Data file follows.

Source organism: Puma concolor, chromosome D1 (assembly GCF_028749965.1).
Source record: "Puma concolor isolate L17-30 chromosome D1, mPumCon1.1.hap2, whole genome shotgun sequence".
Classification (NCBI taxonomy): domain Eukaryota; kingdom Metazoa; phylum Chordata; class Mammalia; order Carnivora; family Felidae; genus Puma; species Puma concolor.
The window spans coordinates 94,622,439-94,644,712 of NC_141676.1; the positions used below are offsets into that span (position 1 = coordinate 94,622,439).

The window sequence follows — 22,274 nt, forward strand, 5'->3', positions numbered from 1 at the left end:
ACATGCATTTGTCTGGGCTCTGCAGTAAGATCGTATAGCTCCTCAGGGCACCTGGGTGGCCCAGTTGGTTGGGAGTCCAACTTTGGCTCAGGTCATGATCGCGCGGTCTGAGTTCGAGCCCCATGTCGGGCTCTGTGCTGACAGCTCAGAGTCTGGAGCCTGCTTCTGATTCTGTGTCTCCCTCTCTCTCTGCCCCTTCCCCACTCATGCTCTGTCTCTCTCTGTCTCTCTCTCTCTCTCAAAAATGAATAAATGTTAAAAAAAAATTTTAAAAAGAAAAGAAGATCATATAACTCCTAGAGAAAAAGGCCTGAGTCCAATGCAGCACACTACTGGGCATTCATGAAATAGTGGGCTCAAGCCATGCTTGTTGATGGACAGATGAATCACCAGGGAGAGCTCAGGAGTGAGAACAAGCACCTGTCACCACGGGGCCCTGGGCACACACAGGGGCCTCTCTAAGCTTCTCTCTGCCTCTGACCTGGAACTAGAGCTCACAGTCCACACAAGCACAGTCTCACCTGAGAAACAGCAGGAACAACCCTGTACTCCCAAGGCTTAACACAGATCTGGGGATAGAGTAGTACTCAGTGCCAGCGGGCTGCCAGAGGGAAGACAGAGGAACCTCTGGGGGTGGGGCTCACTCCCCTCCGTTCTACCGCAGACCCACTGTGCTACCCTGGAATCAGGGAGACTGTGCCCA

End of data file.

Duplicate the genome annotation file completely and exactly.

Source organism: Puma concolor, chromosome D1 (assembly GCF_028749965.1).
Source record: "Puma concolor isolate L17-30 chromosome D1, mPumCon1.1.hap2, whole genome shotgun sequence".
Classification (NCBI taxonomy): domain Eukaryota; kingdom Metazoa; phylum Chordata; class Mammalia; order Carnivora; family Felidae; genus Puma; species Puma concolor.
The window spans coordinates 94,622,439-94,644,712 of NC_141676.1; the positions used below are offsets into that span (position 1 = coordinate 94,622,439).

The window sequence follows — 22,274 nt, forward strand, 5'->3', positions numbered from 1 at the left end:
ACATGCATTTGTCTGGGCTCTGCAGTAAGATCGTATAGCTCCTCAGGGCACCTGGGTGGCCCAGTTGGTTGGGAGTCCAACTTTGGCTCAGGTCATGATCGCGCGGTCTGAGTTCGAGCCCCATGTCGGGCTCTGTGCTGACAGCTCAGAGTCTGGAGCCTGCTTCTGATTCTGTGTCTCCCTCTCTCTCTGCCCCTTCCCCACTCATGCTCTGTCTCTCTCTGTCTCTCTCTCTCTCTCAAAAATGAATAAATGTTAAAAAAAAATTTTAAAAAGAAAAGAAGATCATATAACTCCTAGAGAAAAAGGCCTGAGTCCAATGCAGCACACTACTGGGCATTCATGAAATAGTGGGCTCAAGCCATGCTTGTTGATGGACAGATGAATCACCAGGGAGAGCTCAGGAGTGAGAACAAGCACCTGTCACCACGGGGCCCTGGGCACACACAGGGGCCTCTCTAAGCTTCTCTCTGCCTCTGACCTGGAACTAGAGCTCACAGTCCACACAAGCACAGTCTCACCTGAGAAACAGCAGGAACAACCCTGTACTCCCAAGGCTTAACACAGATCTGGGGATAGAGTAGTACTCAGTGCCAGCGGGCTGCCAGAGGGAAGACAGAGGAACCTCTGGGGGTGGGGCTCACTCCCCTCCGTTCTACCGCAGACCCACTGTGCTACCCTGGAATCAGGGAGACTGTGCCCA